Why Loyalty Programs Are Needed for Pandora & Spotify

I love Pandora. Truly. But it’s under attack. Spotify has long been a worthy competitor for time, attention, and subscription dollars. The Spotify offering keeps getting better, and with offerings like its “Discover Weekly” playlist, it’s moving away from its “much loved favorites” terrain straight into Pandora’s fertile “discovery” territory.

Meanwhile, in Cupertino, Apple is planning to sink both their battleships with iTunes Radio.

What makes the competition so interesting is that it’s being played with each competitor using exactly the same ingredients. A song sounds the same regardless of what service you’re listening on. Pricing, convenience and all the usual x factors are very similar too.

SO it basically comes down to User Experience. Both apps (and both Spotify and Pandora are clear majority mobile engagement) rely heavily on personalization— taking your in-app behavior of the past and using it to predict future engagement preferences.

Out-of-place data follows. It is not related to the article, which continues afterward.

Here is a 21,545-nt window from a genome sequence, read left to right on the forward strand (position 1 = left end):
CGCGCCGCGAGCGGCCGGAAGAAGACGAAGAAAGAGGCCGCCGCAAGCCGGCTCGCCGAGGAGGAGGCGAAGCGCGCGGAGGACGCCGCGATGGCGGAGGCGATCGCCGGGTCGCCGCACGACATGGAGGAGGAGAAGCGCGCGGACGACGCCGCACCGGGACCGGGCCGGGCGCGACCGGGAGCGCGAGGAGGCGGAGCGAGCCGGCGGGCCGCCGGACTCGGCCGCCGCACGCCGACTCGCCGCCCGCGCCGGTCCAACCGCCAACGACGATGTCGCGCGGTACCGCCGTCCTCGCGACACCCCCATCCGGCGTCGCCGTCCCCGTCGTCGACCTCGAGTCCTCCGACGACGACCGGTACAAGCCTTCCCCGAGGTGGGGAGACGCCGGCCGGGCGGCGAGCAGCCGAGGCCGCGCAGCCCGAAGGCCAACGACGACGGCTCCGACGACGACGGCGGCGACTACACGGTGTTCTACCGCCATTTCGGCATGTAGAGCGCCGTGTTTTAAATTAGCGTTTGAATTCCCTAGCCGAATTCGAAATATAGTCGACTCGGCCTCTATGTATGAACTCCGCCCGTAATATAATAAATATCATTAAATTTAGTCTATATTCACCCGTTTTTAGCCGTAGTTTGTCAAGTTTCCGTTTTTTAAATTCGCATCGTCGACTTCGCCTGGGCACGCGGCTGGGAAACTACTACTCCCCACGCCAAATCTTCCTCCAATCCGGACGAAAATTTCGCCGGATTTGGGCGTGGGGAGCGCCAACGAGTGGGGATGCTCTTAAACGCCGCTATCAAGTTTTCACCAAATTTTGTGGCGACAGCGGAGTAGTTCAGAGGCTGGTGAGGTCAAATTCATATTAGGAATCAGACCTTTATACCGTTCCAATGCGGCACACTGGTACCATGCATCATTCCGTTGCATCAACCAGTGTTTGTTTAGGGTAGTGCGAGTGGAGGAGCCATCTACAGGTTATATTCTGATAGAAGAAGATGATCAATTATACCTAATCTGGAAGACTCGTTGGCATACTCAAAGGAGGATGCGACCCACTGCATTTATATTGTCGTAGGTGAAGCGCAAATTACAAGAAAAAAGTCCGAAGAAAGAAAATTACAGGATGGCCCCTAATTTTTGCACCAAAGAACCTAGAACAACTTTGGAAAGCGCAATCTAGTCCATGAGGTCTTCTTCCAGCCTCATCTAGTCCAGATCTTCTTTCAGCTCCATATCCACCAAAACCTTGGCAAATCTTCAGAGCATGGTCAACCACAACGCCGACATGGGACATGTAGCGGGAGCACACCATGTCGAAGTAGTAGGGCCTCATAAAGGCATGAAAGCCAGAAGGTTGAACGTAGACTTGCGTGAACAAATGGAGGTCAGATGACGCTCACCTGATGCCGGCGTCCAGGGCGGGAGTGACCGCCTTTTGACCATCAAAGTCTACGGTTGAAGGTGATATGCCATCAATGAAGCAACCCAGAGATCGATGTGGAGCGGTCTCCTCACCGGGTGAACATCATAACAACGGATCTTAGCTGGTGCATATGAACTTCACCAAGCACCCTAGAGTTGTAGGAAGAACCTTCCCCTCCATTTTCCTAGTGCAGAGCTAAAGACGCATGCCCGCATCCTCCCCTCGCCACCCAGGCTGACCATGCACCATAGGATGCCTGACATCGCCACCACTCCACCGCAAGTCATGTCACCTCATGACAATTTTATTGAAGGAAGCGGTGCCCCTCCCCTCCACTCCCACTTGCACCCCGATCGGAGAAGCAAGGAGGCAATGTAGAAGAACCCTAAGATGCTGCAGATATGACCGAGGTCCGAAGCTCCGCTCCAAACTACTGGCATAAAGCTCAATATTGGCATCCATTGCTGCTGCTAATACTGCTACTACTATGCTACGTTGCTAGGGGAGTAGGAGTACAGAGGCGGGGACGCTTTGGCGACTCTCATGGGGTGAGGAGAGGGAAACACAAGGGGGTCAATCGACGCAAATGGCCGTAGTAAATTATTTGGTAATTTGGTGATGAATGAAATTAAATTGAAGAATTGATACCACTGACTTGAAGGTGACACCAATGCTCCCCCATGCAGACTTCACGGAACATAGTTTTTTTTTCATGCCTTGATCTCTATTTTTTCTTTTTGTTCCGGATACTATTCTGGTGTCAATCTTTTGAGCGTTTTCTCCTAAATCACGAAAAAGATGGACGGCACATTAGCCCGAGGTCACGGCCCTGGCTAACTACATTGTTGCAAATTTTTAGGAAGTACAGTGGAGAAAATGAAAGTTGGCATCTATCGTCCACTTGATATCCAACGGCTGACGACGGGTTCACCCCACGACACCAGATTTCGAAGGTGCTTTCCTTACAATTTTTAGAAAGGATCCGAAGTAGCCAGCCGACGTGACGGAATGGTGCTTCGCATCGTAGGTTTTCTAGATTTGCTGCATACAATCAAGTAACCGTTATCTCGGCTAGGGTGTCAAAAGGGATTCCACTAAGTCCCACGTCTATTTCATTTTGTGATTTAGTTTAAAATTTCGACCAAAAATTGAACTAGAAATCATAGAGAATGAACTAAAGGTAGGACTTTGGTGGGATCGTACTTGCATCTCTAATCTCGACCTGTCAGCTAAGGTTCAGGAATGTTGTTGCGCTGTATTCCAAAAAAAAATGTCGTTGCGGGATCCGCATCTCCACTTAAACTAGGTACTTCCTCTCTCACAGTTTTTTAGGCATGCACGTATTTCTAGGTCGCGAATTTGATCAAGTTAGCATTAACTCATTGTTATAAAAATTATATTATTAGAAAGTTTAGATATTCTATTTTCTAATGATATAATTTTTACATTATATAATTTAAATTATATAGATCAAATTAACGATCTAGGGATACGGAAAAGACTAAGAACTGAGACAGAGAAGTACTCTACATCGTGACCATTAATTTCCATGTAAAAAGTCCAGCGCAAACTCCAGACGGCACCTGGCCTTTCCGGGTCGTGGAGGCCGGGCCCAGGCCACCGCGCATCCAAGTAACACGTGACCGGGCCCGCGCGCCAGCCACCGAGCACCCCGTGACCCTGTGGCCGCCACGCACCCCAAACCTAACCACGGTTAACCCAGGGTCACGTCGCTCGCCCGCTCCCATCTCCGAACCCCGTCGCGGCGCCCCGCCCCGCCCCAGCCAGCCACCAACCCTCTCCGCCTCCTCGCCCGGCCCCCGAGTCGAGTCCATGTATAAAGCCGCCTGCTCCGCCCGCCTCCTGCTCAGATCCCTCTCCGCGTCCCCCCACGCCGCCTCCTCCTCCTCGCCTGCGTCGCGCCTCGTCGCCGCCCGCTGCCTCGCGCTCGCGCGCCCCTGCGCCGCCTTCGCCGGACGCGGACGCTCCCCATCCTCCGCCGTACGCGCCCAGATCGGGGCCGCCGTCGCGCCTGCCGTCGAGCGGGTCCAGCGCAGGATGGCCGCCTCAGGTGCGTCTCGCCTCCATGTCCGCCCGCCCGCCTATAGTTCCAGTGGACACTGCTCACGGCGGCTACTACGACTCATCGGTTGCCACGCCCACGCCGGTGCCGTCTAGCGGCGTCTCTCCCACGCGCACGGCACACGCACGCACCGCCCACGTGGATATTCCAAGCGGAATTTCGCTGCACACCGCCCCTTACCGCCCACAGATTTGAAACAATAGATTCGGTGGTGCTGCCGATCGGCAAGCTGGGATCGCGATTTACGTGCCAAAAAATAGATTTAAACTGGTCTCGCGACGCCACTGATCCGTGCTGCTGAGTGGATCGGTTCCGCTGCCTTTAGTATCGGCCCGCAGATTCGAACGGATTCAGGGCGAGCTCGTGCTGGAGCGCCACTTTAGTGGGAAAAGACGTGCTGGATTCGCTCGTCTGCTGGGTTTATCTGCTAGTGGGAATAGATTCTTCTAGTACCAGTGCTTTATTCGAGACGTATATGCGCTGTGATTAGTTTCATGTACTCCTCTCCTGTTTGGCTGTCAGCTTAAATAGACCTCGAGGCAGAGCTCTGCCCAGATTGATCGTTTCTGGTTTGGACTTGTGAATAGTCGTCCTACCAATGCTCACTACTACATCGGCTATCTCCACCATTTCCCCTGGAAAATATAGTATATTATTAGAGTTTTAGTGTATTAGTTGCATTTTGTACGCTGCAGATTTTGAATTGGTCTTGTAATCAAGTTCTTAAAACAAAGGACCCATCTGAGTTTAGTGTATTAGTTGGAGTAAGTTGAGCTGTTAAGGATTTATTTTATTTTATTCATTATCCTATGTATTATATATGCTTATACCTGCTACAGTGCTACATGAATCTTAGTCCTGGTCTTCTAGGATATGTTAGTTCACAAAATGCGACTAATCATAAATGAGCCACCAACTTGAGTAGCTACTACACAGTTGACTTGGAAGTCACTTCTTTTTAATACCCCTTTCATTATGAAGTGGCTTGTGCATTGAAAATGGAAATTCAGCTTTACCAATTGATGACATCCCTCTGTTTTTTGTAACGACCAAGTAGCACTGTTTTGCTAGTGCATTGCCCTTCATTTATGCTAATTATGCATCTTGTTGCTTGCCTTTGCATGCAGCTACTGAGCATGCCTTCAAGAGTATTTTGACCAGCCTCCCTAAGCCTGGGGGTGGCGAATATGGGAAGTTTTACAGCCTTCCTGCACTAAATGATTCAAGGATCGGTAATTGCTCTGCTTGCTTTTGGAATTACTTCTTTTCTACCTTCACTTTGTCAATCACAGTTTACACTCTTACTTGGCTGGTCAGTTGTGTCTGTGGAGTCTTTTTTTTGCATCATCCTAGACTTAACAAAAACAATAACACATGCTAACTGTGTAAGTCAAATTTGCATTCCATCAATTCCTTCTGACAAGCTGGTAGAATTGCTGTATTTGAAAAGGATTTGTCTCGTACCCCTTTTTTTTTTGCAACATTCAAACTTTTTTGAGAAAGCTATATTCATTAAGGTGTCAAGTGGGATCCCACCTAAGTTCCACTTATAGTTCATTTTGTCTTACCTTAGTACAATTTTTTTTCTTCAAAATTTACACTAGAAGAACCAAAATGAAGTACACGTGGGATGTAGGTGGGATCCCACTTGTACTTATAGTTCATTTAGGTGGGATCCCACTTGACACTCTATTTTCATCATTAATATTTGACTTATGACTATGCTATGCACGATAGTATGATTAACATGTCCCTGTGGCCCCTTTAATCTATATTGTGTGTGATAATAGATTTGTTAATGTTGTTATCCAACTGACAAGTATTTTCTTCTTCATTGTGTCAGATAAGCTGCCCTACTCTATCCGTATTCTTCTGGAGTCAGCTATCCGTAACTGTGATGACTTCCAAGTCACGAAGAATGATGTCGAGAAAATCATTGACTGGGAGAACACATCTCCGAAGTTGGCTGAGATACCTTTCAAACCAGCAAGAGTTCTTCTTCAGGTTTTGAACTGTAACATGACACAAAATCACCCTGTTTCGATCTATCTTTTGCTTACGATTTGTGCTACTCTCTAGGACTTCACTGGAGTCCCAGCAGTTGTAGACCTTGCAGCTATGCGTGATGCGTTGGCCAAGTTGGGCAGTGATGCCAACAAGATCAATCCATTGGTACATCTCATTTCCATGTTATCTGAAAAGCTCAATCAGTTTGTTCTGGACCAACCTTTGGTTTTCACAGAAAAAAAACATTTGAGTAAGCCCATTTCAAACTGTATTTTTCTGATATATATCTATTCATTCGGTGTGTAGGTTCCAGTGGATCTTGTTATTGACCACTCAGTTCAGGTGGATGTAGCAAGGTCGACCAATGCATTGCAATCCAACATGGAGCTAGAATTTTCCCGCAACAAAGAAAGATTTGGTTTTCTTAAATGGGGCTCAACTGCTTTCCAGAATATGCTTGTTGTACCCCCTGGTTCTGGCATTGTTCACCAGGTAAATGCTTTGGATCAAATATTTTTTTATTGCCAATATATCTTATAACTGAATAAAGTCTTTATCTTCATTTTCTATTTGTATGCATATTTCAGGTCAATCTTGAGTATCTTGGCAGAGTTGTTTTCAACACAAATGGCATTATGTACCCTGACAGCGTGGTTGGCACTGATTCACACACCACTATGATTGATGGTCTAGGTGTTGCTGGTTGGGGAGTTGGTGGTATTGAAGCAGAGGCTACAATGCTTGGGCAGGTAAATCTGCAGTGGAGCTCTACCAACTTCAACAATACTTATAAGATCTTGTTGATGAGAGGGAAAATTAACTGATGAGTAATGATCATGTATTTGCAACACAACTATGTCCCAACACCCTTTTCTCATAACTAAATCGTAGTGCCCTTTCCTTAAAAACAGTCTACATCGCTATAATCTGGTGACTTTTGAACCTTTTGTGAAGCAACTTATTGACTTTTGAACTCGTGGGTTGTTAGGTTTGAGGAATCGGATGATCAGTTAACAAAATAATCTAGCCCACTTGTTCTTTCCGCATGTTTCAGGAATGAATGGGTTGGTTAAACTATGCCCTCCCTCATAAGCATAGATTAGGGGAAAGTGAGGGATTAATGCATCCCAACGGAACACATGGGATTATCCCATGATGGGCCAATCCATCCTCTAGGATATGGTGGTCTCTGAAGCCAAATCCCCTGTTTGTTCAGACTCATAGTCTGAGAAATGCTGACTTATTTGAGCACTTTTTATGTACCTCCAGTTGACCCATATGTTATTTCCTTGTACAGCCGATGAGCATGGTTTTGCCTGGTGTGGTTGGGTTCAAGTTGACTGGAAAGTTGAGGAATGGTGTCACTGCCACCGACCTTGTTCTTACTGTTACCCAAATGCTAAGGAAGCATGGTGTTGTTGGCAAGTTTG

Both do a really good job in my view.

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But they both have one glaring omission. Neither has much of a loyalty program. Neither works hard enough, in my view, to keep me listening—both in terms of shares of listening occasions (crossover between the two is very significant) as well as the duration of each session. Why not give me discounts on media purchases (or even their subscription fees), concert tickets, SWAG or the like? Why not preferred seats at venues ala Comcast’s “Red Zone”?

Bottom line: if I felt more listening meant more _____, I’d probably do it more.

At the end of the day, both companies have a variable revenue component that’s pegged entirely to ad revenue. The more ears they grab— whether more sessions, longer ones or (ideally) a combination of the two, the more ad revenue they stand to gain.

Delivering perks for time might take one of these two straight to the top of the charts.